- The treaty protects our commercial interests. Provisions on coastal state control of the continental shelf, for example, help provide the certainty crucial to capital-intensive deepwater projects. The American Petroleum Institute, the International Association of Drilling Contractors and the National Ocean Industries Association have all called for treaty approval.
- The treaty protects the ocean environment. Provisions addressing marine pollution and fisheries help promote conservation of scarce marine resources. The World Wildlife Fund, National Environmental Trust and Oceans Conservancy, among others, support the agreement.
These factors have led the Bush administration not only to support the Law of the Sea treaty, but to identify it as one of only five treaties for which Senate approval is “urgent.” Officials from the Navy, Coast Guard, Office of the Secretary of Defense, State Department and Commerce Department have all testified in support of ratification.
(While the Bush-Cheney campaign criticizes Sen. John Kerry for equivocating and changing positions, anything less than continued and tightly disciplined support for the agreement by the Bush administration in the months ahead would open the president to similar criticism, for uncertain political gain.)
Why is Senate approval “urgent”? In part because the treaty is open for amendment for the first time this November. Nations will then be able to propose amendments that weaken provisions important to the U.S.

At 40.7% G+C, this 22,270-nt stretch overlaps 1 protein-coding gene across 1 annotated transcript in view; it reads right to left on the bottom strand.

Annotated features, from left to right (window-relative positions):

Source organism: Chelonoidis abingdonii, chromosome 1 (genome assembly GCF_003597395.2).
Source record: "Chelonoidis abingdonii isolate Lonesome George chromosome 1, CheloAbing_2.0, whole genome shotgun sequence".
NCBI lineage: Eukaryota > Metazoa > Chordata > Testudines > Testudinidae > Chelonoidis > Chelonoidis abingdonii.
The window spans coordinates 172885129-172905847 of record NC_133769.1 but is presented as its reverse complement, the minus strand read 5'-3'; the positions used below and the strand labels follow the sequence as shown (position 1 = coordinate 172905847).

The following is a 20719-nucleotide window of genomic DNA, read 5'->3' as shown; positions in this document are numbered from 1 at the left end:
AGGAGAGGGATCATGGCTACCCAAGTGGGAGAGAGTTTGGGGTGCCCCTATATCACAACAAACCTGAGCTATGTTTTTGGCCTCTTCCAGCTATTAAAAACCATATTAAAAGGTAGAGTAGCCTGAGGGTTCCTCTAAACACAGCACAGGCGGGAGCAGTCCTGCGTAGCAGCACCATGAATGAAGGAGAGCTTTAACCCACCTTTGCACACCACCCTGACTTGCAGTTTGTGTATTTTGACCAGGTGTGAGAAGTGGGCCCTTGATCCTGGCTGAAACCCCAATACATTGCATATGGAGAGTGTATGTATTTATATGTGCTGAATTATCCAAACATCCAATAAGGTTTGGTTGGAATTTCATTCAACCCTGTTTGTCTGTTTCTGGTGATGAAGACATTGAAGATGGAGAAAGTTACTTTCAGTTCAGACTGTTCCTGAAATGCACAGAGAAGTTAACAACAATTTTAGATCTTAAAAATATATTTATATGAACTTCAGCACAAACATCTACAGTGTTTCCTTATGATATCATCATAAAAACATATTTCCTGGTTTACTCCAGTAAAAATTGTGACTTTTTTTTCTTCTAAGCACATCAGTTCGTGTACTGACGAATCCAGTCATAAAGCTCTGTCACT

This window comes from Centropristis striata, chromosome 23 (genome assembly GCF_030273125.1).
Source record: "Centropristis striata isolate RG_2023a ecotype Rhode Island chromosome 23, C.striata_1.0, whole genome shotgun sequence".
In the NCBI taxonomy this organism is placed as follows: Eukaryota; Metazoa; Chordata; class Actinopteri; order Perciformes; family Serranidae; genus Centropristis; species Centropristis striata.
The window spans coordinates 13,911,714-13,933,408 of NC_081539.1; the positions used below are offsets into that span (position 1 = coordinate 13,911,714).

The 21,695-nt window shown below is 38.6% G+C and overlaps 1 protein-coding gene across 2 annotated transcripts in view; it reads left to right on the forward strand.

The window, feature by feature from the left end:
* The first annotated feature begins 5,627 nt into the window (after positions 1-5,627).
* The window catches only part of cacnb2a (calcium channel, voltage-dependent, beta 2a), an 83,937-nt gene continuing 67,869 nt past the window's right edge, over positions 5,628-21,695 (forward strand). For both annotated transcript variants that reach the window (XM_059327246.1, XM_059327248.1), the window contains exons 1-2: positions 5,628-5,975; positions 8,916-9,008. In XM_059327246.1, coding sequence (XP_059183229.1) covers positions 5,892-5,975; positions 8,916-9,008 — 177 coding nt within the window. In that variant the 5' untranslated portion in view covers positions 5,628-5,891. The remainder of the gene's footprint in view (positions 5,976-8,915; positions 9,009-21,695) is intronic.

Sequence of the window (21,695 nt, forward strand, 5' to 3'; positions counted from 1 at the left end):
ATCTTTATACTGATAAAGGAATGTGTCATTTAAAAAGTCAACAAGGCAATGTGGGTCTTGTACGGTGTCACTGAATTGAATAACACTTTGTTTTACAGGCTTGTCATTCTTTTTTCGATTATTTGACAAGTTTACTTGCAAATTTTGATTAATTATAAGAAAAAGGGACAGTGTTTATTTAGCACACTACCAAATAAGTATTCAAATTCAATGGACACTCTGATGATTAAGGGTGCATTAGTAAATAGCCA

As Mr. Lugar said May 4, the Law of the Sea treaty would prohibit countries from excluding nuclear-powered submarines from their territorial waters. The U.S. will be much better able to keep it that way as a treaty party instead of an outsider.
Retired Adm. James Watkins, appointed by President Bush as chairman of the U.S. Commission on Ocean Policy, recently explained why the commission unanimously supports U.S. ratification of the Law of Sea treaty. “There are many important decisions being made right now within the framework of the convention,” he wrote. “Until we are a party to the convention, we cannot participate in the many bodies established under the convention that are making decisions critical to our interests.”
Mr. Gaffney—always an articulate advocate—closes his recent opinion piece on the Law of the Sea treaty with references to the oil-for-food scandal and recent comments by Lakhdar Brahimi on using force, issues no more than loosely related to the Law of the Sea.
As tempting as it may be to make this agreement a Rorschach test for broader debates on multilateral organizations, senators should resist that temptation. In exercising their solemn constitutional responsibility to provide advice and consent to U.S. ratification of the Law of the Sea treaty, senators should ask a simple question: Does this treaty serve the national interest? The answer is yes.
On April 22, Samantha Gross discusses approaches for decarbonizing heavy transport and industry sectors of the economy at the 2021 Freedman Lecture hosted by the University of Massachusetts Amherst.